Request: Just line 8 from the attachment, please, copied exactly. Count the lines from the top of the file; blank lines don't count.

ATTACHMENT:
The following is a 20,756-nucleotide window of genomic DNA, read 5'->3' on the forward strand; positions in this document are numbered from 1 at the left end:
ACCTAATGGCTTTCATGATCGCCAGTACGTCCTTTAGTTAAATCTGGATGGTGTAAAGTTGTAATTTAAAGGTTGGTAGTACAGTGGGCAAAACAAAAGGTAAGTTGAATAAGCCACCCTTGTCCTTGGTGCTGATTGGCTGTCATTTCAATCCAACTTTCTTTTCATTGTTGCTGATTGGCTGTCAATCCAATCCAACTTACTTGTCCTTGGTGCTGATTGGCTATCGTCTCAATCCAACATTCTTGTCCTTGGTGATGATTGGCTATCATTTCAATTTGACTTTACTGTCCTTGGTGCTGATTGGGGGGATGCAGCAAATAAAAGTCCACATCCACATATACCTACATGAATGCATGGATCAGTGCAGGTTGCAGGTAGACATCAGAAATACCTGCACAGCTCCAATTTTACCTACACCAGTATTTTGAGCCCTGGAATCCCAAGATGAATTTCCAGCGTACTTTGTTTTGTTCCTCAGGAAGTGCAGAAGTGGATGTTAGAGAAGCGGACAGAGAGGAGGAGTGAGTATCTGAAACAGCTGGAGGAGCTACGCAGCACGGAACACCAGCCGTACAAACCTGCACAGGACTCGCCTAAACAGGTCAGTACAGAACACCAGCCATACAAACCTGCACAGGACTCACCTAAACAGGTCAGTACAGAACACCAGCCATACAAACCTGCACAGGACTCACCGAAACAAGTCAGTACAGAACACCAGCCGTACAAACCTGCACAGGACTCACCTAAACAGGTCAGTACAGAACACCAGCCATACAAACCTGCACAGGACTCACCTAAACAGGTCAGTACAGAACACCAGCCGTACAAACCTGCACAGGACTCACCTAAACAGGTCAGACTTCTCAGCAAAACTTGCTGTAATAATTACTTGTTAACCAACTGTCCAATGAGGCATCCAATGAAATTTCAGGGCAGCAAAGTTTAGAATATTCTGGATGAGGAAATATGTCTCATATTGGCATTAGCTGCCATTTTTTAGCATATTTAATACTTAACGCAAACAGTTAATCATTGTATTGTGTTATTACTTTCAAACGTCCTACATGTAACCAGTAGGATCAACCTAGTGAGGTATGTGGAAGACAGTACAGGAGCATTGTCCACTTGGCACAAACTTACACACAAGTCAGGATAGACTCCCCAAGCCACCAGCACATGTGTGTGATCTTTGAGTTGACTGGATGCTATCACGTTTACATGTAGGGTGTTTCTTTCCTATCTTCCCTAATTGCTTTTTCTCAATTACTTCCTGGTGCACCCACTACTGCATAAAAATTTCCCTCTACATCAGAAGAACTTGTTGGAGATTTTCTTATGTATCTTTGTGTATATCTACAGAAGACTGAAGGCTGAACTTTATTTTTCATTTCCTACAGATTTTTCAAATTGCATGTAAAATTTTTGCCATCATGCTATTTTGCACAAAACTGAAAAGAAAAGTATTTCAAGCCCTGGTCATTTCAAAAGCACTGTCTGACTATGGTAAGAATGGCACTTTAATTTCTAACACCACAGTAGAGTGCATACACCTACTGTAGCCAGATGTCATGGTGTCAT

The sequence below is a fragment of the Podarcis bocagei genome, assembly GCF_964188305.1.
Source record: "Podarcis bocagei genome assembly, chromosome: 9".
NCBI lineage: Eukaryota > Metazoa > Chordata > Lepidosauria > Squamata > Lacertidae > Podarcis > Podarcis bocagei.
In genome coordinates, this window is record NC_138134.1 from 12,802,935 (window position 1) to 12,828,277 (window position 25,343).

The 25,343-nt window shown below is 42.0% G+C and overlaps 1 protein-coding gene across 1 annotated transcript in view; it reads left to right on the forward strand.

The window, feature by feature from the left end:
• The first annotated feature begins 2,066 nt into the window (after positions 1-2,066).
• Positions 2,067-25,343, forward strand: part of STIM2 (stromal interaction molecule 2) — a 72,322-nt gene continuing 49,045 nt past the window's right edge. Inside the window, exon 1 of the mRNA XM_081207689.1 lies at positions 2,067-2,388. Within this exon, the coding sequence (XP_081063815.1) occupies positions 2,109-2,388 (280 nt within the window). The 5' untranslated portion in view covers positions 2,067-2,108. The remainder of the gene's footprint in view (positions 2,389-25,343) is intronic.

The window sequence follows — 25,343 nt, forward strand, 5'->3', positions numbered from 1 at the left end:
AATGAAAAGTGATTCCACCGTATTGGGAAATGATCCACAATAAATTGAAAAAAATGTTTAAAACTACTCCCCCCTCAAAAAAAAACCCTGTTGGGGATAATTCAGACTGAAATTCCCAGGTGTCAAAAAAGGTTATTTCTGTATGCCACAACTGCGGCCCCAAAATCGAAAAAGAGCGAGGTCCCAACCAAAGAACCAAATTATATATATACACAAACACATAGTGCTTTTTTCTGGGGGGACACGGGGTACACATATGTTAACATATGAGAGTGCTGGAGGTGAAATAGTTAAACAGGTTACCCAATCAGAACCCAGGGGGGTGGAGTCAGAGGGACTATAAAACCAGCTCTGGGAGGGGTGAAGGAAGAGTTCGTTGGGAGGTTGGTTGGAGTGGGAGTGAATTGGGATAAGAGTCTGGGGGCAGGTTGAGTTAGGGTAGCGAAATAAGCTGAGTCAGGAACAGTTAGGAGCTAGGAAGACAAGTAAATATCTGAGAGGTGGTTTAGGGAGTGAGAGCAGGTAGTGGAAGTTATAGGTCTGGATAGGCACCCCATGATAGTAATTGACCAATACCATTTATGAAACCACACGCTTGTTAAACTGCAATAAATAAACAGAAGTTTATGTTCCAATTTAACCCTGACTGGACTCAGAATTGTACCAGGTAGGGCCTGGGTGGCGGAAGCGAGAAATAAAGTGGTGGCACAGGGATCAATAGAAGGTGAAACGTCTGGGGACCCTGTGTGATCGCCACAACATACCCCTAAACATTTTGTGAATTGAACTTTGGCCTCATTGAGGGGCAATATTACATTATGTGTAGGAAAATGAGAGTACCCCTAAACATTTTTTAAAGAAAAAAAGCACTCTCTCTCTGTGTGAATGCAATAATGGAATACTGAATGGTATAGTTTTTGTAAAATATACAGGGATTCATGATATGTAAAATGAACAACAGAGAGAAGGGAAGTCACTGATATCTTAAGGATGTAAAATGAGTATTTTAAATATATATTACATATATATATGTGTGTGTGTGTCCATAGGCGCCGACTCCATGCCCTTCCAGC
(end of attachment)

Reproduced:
The window, feature by feature from the left end: